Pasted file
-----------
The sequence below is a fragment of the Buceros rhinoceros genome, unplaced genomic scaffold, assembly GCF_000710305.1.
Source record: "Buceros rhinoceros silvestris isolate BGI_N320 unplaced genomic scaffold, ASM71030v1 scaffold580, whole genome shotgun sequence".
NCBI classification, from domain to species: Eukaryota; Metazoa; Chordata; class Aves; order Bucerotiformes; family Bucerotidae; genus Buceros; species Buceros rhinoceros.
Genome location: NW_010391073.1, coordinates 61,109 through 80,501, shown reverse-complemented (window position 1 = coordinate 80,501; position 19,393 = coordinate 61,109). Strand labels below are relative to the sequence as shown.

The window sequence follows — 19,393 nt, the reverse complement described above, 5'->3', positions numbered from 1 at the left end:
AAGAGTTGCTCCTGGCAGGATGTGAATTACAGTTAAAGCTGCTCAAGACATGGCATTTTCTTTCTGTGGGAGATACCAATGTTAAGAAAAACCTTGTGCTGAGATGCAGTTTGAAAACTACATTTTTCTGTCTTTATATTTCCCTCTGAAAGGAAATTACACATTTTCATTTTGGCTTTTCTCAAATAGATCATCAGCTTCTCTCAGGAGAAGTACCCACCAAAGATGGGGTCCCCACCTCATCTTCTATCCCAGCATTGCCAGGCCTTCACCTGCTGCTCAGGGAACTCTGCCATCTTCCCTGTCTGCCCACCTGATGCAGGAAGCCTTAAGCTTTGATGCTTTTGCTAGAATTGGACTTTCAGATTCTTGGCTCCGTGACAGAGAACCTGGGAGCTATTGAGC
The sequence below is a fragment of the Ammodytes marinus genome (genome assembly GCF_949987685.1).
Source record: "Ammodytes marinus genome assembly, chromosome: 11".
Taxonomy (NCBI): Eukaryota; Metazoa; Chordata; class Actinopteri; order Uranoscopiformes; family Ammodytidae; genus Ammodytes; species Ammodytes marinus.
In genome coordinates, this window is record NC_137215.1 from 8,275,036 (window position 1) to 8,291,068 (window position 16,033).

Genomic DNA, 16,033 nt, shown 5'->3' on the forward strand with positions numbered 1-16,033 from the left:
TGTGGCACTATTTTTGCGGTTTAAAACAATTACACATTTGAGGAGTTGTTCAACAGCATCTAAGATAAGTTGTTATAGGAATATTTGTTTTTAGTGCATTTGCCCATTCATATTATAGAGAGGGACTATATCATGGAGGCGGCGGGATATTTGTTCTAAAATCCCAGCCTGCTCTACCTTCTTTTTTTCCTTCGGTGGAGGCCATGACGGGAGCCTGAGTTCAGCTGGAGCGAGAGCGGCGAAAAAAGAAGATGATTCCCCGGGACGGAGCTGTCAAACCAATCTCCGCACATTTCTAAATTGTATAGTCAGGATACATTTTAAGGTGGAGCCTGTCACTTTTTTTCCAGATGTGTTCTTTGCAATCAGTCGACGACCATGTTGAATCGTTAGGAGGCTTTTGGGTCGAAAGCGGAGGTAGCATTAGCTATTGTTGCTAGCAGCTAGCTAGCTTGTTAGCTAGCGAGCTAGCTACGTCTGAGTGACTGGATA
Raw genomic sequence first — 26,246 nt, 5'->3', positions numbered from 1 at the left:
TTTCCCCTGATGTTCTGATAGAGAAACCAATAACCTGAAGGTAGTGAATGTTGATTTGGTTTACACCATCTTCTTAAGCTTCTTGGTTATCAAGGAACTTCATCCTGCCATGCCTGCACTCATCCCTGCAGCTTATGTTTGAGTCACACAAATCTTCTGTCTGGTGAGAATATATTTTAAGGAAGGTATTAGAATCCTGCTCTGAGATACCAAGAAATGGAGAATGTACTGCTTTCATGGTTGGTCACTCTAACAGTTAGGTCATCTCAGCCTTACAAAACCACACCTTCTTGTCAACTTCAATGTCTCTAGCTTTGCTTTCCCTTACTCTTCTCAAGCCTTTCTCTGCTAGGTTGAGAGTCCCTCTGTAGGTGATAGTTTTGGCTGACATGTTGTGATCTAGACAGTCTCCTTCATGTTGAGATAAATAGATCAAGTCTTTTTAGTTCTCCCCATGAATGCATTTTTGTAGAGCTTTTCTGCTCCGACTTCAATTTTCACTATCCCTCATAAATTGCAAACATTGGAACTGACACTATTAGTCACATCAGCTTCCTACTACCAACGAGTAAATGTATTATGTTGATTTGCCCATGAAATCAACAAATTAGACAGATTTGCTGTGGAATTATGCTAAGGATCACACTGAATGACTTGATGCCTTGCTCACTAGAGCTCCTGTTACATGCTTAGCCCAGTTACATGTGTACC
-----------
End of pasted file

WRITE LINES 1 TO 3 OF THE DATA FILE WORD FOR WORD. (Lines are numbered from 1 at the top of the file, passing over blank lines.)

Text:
The sequence below is a fragment of the Buceros rhinoceros genome, unplaced genomic scaffold, assembly GCF_000710305.1.
Source record: "Buceros rhinoceros silvestris isolate BGI_N320 unplaced genomic scaffold, ASM71030v1 scaffold580, whole genome shotgun sequence".
NCBI classification, from domain to species: Eukaryota; Metazoa; Chordata; class Aves; order Bucerotiformes; family Bucerotidae; genus Buceros; species Buceros rhinoceros.